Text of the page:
In an effort to bring innovative treatment options to patients living with difficult-to-treat cancers, Servier has made oncology a priority globally, and allocates more than 50% of its research and development budget to cancer research. With more than 21 oncology assets at varying stages of clinical development, and 20 research projects ongoing, Servier is committed to finding solutions that address patient needs across the entire spectrum of disease and in a variety of tumor types.

About the NCT03173248 AGILE Phase 3 AML Trial

The AGILE trial is a global, Phase 3, multicenter, double-blind, randomized, placebo-controlled clinical trial designed to evaluate the efficacy and safety of TIBSOVO in combination with azacitidine compared with placebo in combination with azacitidine, in adults with previously untreated IDH1-mutated acute myeloid leukemia (AML) who are not candidates for intensive chemotherapy (≥75 years old or who have comorbidities that preclude the use of intensive induction chemotherapy). The study’s primary endpoint is EFS, defined as the time from randomization until treatment failure, relapse from remission, or death from any cause, whichever occurs first. Treatment failure is defined as failure to achieve complete remission (CR) by Week 24.

Key secondary endpoints included CR rate, defined as the proportion of participants who achieve a CR; overall survival (OS), defined as the time from date of randomization to the date of death due to any cause; CR and complete remission with partial hematologic recovery (CRh) rate, defined as the proportion of participants who achieve a CR or CRh; and objective response rate (ORR), defined as the rate of CR, CR with incomplete hematologic recovery (CRi) (including CR with incomplete platelet recovery [CRp]), partial remission (PR), and morphologic leukemia-free state (MLFS).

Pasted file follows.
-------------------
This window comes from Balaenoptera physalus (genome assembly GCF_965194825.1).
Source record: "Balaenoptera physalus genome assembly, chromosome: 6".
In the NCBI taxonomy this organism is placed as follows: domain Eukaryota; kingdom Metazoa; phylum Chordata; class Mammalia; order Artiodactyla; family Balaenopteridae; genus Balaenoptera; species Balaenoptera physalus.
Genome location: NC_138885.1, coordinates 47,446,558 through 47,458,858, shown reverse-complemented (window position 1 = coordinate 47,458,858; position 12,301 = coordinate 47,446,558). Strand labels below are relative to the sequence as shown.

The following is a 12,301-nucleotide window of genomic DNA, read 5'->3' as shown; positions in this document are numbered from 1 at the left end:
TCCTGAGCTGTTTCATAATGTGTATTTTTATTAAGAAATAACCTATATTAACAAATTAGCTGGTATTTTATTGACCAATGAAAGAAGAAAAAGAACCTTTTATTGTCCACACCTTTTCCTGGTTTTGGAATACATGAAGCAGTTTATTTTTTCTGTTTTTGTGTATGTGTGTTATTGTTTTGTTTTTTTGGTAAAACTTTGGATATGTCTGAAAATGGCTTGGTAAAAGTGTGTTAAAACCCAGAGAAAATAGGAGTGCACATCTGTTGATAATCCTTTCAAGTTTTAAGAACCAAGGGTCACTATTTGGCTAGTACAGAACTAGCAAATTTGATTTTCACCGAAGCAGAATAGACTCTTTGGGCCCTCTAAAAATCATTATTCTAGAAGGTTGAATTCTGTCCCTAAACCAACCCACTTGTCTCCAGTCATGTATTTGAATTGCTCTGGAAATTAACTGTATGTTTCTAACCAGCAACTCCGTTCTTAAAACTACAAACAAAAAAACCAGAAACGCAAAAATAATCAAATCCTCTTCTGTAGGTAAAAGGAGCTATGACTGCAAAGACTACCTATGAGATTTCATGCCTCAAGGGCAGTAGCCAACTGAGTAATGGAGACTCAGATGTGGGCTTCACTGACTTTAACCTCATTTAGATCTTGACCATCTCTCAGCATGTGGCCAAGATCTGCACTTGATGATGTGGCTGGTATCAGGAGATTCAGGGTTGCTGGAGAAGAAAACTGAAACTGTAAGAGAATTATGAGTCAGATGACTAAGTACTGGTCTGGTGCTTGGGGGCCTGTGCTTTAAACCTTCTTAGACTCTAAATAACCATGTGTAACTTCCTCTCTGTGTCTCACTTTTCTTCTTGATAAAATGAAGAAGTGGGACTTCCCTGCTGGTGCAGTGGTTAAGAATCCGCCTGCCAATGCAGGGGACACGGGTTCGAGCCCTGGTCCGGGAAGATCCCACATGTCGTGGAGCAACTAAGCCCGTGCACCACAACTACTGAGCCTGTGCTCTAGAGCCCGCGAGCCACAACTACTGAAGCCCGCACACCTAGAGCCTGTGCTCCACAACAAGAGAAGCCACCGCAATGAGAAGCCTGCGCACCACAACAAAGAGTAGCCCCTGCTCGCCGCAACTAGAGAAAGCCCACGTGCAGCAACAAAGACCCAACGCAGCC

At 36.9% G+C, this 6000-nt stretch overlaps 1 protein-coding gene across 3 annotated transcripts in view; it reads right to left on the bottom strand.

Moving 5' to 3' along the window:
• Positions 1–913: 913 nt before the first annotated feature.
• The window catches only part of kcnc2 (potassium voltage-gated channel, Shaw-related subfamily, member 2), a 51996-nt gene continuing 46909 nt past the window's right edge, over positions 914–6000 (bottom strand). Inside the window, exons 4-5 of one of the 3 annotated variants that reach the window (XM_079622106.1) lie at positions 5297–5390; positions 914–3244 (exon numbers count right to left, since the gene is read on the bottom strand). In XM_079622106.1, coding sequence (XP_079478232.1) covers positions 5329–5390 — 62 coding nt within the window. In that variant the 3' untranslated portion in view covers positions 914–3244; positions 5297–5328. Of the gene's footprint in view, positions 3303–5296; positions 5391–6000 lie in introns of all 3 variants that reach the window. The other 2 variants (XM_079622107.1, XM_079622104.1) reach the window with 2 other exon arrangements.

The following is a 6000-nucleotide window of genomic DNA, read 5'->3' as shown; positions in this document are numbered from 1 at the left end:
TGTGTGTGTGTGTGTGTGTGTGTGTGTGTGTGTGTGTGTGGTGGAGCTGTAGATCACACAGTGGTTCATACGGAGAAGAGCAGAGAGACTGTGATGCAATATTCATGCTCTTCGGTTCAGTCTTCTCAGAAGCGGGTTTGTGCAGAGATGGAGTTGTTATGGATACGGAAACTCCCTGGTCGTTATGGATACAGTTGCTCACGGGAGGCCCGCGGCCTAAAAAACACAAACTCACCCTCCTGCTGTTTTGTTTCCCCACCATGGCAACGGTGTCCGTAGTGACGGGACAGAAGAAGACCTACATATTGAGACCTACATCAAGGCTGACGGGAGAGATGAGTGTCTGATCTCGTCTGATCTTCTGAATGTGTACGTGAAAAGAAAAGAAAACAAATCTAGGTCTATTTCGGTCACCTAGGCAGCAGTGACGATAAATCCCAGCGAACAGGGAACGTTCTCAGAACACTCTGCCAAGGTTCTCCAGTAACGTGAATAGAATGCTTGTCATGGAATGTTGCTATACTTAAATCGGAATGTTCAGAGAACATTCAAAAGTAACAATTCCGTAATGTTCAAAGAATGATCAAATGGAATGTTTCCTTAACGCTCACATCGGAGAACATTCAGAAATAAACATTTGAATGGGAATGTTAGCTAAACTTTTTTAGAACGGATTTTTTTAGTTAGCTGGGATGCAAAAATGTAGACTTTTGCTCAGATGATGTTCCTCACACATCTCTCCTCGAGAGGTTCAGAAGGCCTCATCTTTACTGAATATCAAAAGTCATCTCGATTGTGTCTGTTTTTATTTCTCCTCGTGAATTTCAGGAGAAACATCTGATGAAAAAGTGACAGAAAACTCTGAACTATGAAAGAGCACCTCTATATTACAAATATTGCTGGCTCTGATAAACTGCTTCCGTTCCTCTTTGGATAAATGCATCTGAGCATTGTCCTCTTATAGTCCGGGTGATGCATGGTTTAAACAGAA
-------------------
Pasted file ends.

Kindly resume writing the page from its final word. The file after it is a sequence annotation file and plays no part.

About Acute Myeloid Leukemia

Acute myeloid leukemia (AML) a cancer of blood and bone marrow characterized by rapid disease progression, is the most common acute leukemia affecting adults, with approximately 20,000 new cases in the U.S., and 43,000 cases in Europe each year.1,2,7 AML incidence significantly increases with age, and the median age of diagnosis is 68.1 The vast majority of patients do not respond to chemotherapy and progress to relapsed/refractory AML.3 The five-year survival rate is approximately 29.5%.1 For 6 to 10 percent of AML patients, the mutated IDH1 enzyme blocks normal blood stem cell differentiation, contributing to the genesis of acute leukemia.4

About Servier Pharmaceuticals

Servier Pharmaceuticals LLC is a commercial-stage company with a passion for innovation and improving the lives of patients, their families and caregivers. As a privately held company, Servier has the unique freedom to devote all of its time and energy towards patients who require our treatments, care and innovation in areas of unmet medical need.

As a leader in oncology, Servier is committed to finding solutions that will address today’s challenges. The company’s oncology portfolio includes innovative medicines designed to bring more life-saving treatments to a greater number of patients, across the entire spectrum of disease and in a variety of tumor types. Servier has significantly accelerated its investment in hard-to-treat cancers with more than 50% of research and development dedicated to delivering significant advances in areas of high unmet need that may truly move the needle for our patients.